Kicking should be solid, with David Ruffer coming off of his near-perfect field goal season and big-legged freshman Kyle Brindza sliding into kickoff duty.  Ben Turk will be handling punts, and the electric Theo Riddick will be the main return man on both punts and kickoffs.  John Goodman got a lot of flack last year for always calling for fair catch, but rewatching some games, he wasn't exactly turning down a lot of green space.  If the return game is going to be an advantage for the Irish, blocking will need to improve across the board.


"We're building something here, detective. We're building it from scratch. All the pieces matter."

So Brian Kelly isn't exactly working from nothing like Cool Lester Smooth was, as Charlie Weis left him a cupboard full of shiny toys, but you can certainly see how he's constructing the foundation for something special.  After years of going into big games and seeing opposing linemen dwarf the Irish, the steps Kelly and his staff are taking to beef up across the front are inspiring.  If he manages to keep the current verbal commits in the 2012 recruiting class and add them to this year's incredible freshmen haul, the Irish defensive front is going to be as good as any SEC unit in the coming years.  When other teams can't run on you and you can get to their quarterback without blitzing, you're in great shape.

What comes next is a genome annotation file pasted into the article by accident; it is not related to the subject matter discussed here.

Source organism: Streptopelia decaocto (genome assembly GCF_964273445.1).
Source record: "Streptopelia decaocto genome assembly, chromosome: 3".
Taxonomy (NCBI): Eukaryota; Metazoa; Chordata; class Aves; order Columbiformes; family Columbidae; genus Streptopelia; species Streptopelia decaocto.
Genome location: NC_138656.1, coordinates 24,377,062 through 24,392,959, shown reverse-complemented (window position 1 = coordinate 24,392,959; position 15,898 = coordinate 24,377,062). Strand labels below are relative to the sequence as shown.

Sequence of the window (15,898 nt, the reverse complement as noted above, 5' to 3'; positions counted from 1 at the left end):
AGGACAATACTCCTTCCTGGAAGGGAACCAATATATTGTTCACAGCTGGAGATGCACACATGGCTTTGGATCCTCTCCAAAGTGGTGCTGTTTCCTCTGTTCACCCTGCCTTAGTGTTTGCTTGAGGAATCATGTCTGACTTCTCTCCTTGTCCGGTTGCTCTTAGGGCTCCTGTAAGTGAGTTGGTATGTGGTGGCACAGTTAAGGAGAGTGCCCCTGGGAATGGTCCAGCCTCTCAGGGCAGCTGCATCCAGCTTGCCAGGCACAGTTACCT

As much as teams under second year coaches generally take the leap, it seems like too arduous a task for the Irish to run the table, even though the talent is there.  It would only take a few injuries to really hobble the team and put a lot of pressure on the quarterback, something I'm not sure we should want as Irish fans.  Lean on the defense, get the ball out to the playmakers and let them make things happen.  As I try to pick a team to compare the Irish to, I keep coming back to the 2002 Trojans.  It was Carroll's second year, and after starting out 2-2 with a couple of close losses, things started to gel.  By the end of the season, Carson Palmer had a mastery of the offense, the defense was getting nastier and they ended the season by cleaning the clocks of #25 UCLA, # 7 Notre Dame and #3 Iowa (in the Orange Bowl).  They used that success to bring in a great recruiting class that helped serve as the base for their run through the rest of the decade.